It all began as a sort of challenge, he says. Vinod Khanna, a retired IFS officer and a consultant with Tech Mahindra, jokingly asked Pant if he could start a school for Muslim girls. Pant, who had worked 22 years for Deepalaya, said he just couldn’t refuse.

Pant had to use all his persuasive skills to get parents to send their girls to school. “Here I was, a Hindu Pandit from Uttarakhand trying to teach Muslim girls,” he recalls. He and his field staff trudged to local masjids, madrassas and the neighbourhood. Finally, the community acquiesced and Pant began an informal pre-school and remedial classes for 250 girls. About 60 girls were helped to pass the National Institute of Open Schooling exam.

Rasta Girls School has now been recognised by the Uttar Pradesh State Education Board. The girls can appear for the CBSE exams too as private candidates. Meanwhile, Pant has opened two more Rasta schools. 

Altogether Rasta provides education to 900 girls. The school has earned enormous goodwill within the community. The parents find the fees of Rs 250 per month affordable.

Skill training, jobs

Skill training for youth was a logical step for Smile from Mission Education. Once children finish school, where would they get jobs? Smile began its Twin e-learning (STeP) programme in 2007 when the retail and information technology sectors were on an upswing. Beginning with two experimental centres in Delhi with NGOs, Smile now supports 88 centres. So far 32,000 young people have been trained and 20,000 have been placed.

Partha Pratim Rudra

“Young people from underserved backgrounds need to be able to communicate in English and learn etiquette and body language. They need to understand the importance of time management and develop decision-making skills,” says Bipasha Patnaik, manager of Smile’s livelihood programme.

The Aarohan skilling centre was set up by Smile three years ago in Malviya Nagar with funds from Ericsson. Around 600 young people between 18 and 25 have passed through the centre. Jobs have been found for 300 of them and the others have found some form of self-employment. These young people have passed Class 10 or Class 12 and are taught computers, English, basic management and retail management, personality development and soft skills.  The course is for four months. Students pay Rs 100 a month which covers the centre’s overheads and works as an incentive for them to attend classes.

Ravi Paswan, 18, works at a Chinese restaurant. He comes from a little village in Nepal. Paswan passed Class 10 some years ago but couldn’t study further. He hopes to find a better job after training. “I heard about the centre from someone and decided to join. I have picked up a little English and learnt a lot,” he says.

Ashish Kumar, a diffident youngster, makes notes as he sits in on a computer theory session. Kumar completed Class 12 from a village in Azamgarh district of UP and came to Delhi to join computer classes on the advice of his maternal uncle. His father is a farmer. “I have been here one month and I like my classes. I am prepared to do a job, any job,” he says.

Young people seeking skills invariably struggle with English. But they have a dedicated English teacher in the soft-spoken Sunita Dhar, who has been closely associated with Aarohan since 2005. “I am teaching English as Hinglish so that they can understand the language better. I never pass negative remarks. Instead, I become a child with them,” she says.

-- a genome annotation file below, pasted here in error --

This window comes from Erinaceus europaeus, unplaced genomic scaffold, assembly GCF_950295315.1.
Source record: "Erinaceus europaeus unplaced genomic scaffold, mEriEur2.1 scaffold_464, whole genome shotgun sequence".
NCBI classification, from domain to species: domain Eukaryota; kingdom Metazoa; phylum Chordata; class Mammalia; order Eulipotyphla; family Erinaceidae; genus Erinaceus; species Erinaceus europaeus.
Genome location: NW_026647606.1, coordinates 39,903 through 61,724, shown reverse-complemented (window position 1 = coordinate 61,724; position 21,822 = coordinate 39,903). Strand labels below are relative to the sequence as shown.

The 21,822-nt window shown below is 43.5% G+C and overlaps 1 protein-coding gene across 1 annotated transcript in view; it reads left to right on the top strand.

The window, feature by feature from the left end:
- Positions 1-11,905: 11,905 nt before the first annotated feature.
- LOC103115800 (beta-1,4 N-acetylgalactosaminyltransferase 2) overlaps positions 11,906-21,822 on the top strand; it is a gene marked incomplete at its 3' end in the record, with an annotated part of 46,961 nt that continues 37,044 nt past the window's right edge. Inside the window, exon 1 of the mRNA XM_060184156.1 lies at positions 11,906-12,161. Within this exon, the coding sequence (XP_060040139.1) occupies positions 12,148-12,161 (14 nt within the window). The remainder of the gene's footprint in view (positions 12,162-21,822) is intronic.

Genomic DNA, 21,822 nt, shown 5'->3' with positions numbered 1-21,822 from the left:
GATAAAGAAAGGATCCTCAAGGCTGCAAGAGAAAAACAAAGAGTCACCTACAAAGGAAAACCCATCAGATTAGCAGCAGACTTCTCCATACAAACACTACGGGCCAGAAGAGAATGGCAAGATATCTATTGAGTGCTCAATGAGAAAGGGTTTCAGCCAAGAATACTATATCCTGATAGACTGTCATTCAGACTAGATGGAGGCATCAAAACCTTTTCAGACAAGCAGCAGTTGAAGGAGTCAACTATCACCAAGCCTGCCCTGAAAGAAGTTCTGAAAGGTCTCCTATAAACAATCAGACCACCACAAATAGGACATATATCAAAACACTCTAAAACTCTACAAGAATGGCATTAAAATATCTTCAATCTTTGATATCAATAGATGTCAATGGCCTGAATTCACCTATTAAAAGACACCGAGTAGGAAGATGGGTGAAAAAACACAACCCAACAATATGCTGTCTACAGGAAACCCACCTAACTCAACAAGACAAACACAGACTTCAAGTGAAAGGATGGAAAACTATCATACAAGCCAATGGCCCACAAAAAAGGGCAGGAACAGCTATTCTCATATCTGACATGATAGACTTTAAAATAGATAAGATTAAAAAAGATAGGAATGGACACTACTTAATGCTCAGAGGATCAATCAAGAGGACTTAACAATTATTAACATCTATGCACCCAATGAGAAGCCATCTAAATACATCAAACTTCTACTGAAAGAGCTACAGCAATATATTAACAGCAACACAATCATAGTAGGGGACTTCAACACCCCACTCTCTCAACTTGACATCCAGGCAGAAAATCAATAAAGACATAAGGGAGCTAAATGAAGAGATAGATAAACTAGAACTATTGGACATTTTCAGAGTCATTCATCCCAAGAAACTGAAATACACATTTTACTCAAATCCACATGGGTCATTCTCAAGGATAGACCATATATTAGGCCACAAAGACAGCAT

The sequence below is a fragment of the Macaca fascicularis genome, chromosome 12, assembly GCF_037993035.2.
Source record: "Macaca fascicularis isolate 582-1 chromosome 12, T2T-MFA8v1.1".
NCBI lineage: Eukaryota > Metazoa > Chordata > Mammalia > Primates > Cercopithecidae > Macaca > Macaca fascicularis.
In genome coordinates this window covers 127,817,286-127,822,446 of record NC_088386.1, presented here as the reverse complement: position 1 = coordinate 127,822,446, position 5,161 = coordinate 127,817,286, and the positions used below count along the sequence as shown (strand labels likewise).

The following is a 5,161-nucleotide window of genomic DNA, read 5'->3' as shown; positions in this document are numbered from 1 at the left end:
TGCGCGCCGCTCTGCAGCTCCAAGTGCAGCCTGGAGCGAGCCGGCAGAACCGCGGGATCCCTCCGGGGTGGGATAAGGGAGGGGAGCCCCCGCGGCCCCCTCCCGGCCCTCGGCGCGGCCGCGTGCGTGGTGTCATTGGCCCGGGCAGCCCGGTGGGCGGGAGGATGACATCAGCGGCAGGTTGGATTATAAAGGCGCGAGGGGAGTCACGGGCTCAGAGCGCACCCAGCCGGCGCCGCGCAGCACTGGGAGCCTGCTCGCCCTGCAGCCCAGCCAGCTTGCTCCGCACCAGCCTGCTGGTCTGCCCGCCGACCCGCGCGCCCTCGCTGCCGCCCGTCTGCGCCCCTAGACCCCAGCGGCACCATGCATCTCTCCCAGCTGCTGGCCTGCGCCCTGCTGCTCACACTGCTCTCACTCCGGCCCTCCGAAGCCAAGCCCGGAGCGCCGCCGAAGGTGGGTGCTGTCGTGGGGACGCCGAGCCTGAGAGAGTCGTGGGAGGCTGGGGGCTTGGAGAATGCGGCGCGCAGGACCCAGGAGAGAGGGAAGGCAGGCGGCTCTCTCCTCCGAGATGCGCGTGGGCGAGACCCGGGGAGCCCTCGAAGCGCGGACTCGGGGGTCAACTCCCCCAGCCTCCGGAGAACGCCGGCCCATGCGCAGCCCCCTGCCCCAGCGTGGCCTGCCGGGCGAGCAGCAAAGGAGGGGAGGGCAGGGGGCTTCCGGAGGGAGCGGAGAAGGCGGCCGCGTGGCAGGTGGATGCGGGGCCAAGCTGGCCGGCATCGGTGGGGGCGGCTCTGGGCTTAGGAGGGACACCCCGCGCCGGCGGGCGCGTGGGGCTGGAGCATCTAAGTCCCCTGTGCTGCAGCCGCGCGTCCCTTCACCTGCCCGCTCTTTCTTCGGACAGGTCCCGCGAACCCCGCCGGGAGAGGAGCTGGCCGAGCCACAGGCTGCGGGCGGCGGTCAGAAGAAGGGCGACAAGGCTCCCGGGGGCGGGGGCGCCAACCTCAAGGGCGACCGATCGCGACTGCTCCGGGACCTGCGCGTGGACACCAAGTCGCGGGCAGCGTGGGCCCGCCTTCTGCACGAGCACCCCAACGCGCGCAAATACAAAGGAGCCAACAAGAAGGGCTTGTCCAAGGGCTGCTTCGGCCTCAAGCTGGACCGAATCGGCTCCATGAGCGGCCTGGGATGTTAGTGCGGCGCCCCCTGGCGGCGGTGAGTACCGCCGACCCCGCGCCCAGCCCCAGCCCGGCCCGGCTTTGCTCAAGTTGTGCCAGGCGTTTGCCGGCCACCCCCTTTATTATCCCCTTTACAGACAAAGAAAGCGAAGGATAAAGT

K. Sarva Lakshmi teaches retail management, explaining organisational structures, job opportunities, the global retail scenario and sales skills. “We take photographs when young people join and after they complete the course. It is heartening to see the difference in them at the end of four months,” says Lakshmi.

Over time the centre has built a reputation for itself. Smile has placed young people with Big Bazaar, HDFC Bank, Max Life Insurance, Vodafone, Bharti Airtel, KFC, Café Coffee Day, Westside and Amazon. These are jobs for which salaries vary between Rs 7,000 and Rs 15,000 a month.

Seema Kumar

Aarohan was thoroughly vetted before Smile took the NGO on board as a STeP partner. The NGO is well known for its work in education. “I was interviewed to determine whether we would be able to set up a centre. I said I could try because this was a new thing for us. Until then we were not placing children, only equipping them with digital literacy. After that Smile gave us this project. This is another feather in our cap and we are running it very well,” says Rani Patel, founder-president of Aarohan.

The project is entirely sponsored by Smile which pays for salaries, computers, rent, learning material and so on.

Mobile hospitals

Smile on Wheels takes healthcare to the doorstep of underserved slums and remote villages. These vans are equipped and staffed to make them equivalent to mobile hospitals. Apart from doctors, there are nurses and technicians and health workers who serve as mobilisers.

A mobile hospital begins by dealing with specific ailments. But it has a much larger role in connecting with the community so that Smile can identify and address issues relating to the overall well-being of the people. Medical assistance and advice are just the beginning of deeper and sustained engagement. Better awareness about maternal and neonatal health leads in turn to greater empowerment for women.

“Every quarter we analyse the disease pattern of a particular place and, based on our findings, we weave in health awareness activities,” says Satnam Singh, national manager of Smile’s health programme. “The government has useful communication material on health and we use it.”